Big problems, big solution – how Australia is leading a healthcare revolution

Image - Big problems, big solution – how Australia is leading a healthcare revolution

Rapid growth and escalating demand have seen this future-facing research centre fast-tracked onto the world stage.

 Byline: By Ken Eastwood

 When Louisa Jorm founded the Centre for Big Data Research in Health (CBDRH) at UNSW three years ago, she had a pretty small crew.

 “There were three of us on day one,” she says. “Now we have 40 research staff and around 20 research students.”

 Merging big data analysis with the healthcare sector, this groundbreaking research centre is unique – and not just in Australia, but worldwide.

 “I don’t know of another anywhere in the world that has that focus,” says Jorm. “We are the go-to place for big data health research in Australia, and increasingly in Asia.”

 With experts in public health, clinical care, and economics sitting alongside biostatisticians, computer scientists, and data managers, the Centre is able to analyse vast pools of information to form new insights into what makes our bodies susceptible to disease - and who’s most at risk.

 Already, their discoveries are leading to improved treatments and new diagnosis techniques across a range of diseases.

 “We’ve done a lot of work on preventing hospitalisation,” says Jorm.

 “Some of our research has led to better management of people who have had a heart attack and are discharged from hospital, just by bringing the data together across the sectors.”

 One recent client was the telephone helpline service, Health Direct.

 “They might advise you to see a GP or wait, or to go to hospital straight away,” Jorm explains.

 “It’s a particularly important service in a place like Australia where there are so many people living in rural areas, and they might be a long way from hospital.”

 Until the Centre analysed records of more than a million people who had used the service, operators had no way of knowing if people actually followed their advice, or what the end result was.

 “The information helped Health Direct understand how an individual’s circumstances affected their ability to follow the advice of the helpline, and then they could tailor their services and advice to such people,” says Jorm.

 A leader on the world stage

 Once the CBDRH was established in 2014, Associate Professor Georgina Chambers knew she had to transplant UNSW’s National Perinatal Epidemiology and Statistics Unit there.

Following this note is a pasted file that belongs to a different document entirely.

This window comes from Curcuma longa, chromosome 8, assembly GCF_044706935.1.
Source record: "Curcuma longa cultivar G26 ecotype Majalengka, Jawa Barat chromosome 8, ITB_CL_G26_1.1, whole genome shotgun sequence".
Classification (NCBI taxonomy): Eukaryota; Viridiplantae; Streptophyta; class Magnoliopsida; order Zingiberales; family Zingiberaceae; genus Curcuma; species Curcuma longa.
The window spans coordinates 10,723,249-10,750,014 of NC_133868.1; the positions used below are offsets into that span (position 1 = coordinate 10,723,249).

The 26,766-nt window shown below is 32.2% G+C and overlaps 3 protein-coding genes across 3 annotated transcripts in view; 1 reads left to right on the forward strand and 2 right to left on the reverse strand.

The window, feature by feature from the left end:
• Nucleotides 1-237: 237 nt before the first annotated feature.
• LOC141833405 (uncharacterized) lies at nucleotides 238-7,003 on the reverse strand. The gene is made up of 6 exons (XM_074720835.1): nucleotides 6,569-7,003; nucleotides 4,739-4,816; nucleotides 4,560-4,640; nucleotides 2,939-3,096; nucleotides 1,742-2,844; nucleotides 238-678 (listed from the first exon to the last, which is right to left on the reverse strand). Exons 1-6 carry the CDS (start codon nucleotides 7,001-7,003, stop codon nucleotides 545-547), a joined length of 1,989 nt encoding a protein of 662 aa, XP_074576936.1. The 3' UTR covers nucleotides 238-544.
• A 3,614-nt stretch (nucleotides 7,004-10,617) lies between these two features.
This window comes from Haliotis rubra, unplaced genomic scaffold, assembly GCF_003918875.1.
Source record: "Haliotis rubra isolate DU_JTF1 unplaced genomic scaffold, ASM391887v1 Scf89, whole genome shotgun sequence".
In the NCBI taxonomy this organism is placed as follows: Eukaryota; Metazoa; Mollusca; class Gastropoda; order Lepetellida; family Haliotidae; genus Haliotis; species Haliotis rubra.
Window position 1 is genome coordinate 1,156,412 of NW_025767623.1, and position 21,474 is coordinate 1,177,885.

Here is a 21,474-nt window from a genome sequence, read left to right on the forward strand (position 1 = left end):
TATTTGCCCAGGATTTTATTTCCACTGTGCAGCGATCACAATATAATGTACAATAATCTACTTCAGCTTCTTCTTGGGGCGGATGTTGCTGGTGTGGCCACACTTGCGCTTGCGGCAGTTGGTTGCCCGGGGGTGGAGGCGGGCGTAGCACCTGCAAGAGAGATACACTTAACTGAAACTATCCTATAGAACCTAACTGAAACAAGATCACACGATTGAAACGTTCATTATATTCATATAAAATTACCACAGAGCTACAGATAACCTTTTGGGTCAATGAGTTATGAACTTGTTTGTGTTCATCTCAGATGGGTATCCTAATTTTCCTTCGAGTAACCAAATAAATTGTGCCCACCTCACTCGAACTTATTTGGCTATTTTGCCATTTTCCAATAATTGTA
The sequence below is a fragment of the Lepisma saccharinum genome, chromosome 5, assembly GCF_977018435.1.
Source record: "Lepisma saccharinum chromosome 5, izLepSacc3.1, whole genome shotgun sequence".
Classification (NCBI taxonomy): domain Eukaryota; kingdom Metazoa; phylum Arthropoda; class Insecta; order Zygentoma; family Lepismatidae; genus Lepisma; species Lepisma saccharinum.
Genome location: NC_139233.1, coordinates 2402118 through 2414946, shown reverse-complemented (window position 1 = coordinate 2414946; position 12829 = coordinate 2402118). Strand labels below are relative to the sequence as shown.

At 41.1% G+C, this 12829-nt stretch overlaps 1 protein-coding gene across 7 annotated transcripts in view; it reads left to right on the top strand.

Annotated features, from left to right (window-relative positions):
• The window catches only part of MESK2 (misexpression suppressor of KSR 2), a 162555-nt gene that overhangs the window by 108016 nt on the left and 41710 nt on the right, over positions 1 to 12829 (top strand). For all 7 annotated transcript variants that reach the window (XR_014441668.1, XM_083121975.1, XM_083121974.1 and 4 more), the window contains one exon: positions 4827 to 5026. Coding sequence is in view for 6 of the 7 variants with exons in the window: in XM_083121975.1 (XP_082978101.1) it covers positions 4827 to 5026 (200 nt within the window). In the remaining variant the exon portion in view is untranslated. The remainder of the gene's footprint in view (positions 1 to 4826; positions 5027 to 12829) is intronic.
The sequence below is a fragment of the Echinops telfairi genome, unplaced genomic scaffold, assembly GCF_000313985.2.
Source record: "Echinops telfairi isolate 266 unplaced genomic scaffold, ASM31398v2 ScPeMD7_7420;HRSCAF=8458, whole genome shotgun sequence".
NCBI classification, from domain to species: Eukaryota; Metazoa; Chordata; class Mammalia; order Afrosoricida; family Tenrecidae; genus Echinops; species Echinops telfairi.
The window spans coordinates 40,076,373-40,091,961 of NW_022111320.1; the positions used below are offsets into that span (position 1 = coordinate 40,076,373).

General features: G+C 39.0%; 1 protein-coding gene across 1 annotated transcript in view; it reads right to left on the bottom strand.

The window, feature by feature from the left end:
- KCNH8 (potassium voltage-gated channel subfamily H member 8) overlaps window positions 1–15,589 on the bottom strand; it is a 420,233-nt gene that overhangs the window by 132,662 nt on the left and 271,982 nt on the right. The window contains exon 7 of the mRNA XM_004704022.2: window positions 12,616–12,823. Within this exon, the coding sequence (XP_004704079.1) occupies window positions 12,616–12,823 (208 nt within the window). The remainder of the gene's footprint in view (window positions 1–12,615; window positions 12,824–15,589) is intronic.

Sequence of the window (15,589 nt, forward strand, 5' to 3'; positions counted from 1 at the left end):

“It became obvious to me that a statistics unit such as ours is better placed in a centre for excellence in informatics,” says Chambers.

 “In this digital era, health services research teams have to be able to span both clinical and data science domains. That’s something the CBDRH does really well.”

 Recent research from the CBDRH determined for the first time the chances of success for IVF treatment over cumulative IVF cycles. This world-first study, which followed thousands of individual cases and combined masses of data, will fundamentally change clinical practice in IVF from here on in.

 “It generated an enormous amount of interest,” Chambers says.

 She adds that the CBDRH is the sort of revolutionary, world-class facility that will be at the core of similar medical research in the future.

 “[Mining big health data] has to be done in a group that has the capacity to do it – you need a critical mass of expertise - the statistical expertise, the mathematical modeling, the machine-learning techniques, the cutting edge techniques. You can’t do that as a one-man show,” she says.

 “There would be no point in us being a whole bunch of data experts sitting around without clinical ties and health research expertise. Here at the CBDRH, we have both.”

 Because a futuristic research centre like this has to cope with data that’s growing exponentially every year, it needs high-performing, highly secure IT infrastructure. And that’s why, Chambers says, the CBDRH is building a whole new set of IT infrastructure to take it to the next level.

 Its biggest problem now will be keeping up with new research requests.

 “The challenge for us is going to be coping with the demand,” says Jorm. “What started as a trickle is now almost a flood.”

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Date Published
Wednesday, 18 October 2017

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